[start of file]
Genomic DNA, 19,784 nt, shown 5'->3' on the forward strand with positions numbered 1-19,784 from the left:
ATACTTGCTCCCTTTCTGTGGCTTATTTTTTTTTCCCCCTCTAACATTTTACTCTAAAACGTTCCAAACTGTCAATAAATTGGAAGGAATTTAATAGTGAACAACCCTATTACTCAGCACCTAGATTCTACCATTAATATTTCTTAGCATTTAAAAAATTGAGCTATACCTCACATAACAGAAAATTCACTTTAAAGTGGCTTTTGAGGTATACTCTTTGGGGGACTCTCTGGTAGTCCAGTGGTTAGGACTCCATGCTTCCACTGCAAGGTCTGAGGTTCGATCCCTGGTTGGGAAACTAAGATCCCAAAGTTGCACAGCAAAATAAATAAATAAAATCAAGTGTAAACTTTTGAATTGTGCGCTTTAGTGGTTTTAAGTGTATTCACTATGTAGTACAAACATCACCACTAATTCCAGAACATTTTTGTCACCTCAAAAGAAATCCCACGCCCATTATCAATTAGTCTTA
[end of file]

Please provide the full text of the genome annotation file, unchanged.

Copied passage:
Genomic DNA, 19,784 nt, shown 5'->3' on the forward strand with positions numbered 1-19,784 from the left:
ATACTTGCTCCCTTTCTGTGGCTTATTTTTTTTTCCCCCTCTAACATTTTACTCTAAAACGTTCCAAACTGTCAATAAATTGGAAGGAATTTAATAGTGAACAACCCTATTACTCAGCACCTAGATTCTACCATTAATATTTCTTAGCATTTAAAAAATTGAGCTATACCTCACATAACAGAAAATTCACTTTAAAGTGGCTTTTGAGGTATACTCTTTGGGGGACTCTCTGGTAGTCCAGTGGTTAGGACTCCATGCTTCCACTGCAAGGTCTGAGGTTCGATCCCTGGTTGGGAAACTAAGATCCCAAAGTTGCACAGCAAAATAAATAAATAAAATCAAGTGTAAACTTTTGAATTGTGCGCTTTAGTGGTTTTAAGTGTATTCACTATGTAGTACAAACATCACCACTAATTCCAGAACATTTTTGTCACCTCAAAAGAAATCCCACGCCCATTATCAATTAGTCTTA